Walking the Farm on Sunday
Stones don’t know what time it is
though sunlight’s lain for hours
on their rounded shoulders. They can’t
respond to the general sorrow.
Deep in the earth, salt moves, tries
to climb like oil through dirty water.
Red shoes murmur beneath my dress,
speak softly to my feet, embracing them.
My shoes remember the lost bodies
of cattle that stood together, bending
to grass, to bristling weeds
at each other’s throats, choking.
Starlings clamor in the hog pen,
and church bells clang a long way off.
Leaves are curling. The dirt is dry.
I drink bitter water from the cistern cup.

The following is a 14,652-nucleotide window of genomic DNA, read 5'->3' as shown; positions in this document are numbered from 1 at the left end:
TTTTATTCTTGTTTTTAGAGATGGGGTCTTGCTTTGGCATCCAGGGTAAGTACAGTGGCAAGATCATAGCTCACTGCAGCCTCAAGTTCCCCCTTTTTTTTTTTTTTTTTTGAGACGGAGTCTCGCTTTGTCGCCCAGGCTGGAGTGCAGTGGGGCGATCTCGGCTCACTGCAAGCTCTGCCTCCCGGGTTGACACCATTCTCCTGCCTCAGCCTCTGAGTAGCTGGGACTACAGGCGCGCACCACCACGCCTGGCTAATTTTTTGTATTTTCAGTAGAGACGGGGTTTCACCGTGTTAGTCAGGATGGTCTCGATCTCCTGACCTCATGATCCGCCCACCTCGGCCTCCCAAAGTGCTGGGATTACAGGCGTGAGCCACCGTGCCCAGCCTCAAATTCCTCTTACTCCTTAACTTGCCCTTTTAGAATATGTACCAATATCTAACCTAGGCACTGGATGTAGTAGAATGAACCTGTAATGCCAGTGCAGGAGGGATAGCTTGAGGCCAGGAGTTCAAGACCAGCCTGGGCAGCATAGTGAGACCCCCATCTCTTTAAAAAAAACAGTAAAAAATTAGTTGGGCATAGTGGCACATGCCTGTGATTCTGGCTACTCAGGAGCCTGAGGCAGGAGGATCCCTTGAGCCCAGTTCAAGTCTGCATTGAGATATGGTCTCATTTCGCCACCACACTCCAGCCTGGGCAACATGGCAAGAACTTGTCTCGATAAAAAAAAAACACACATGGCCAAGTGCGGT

It’s time to go back to the house, clean
manure from my shoes, comb my hair
for church. The television, more
constant than God, will be speaking.
Barbara Daniels’ book, Rose Fever, will be published by WordTech Press in 2008. Her chapbook, The Woman Who Tries to Believe (Wind Publications, 2005), won the Quentin R. Howard Prize. Barbara’s poems have appeared in The Louisville Review, The Dos Passos Review, Ellipsis, and many other journals. She received two Individual Artist Fellowships from the New Jersey State Council on the Arts.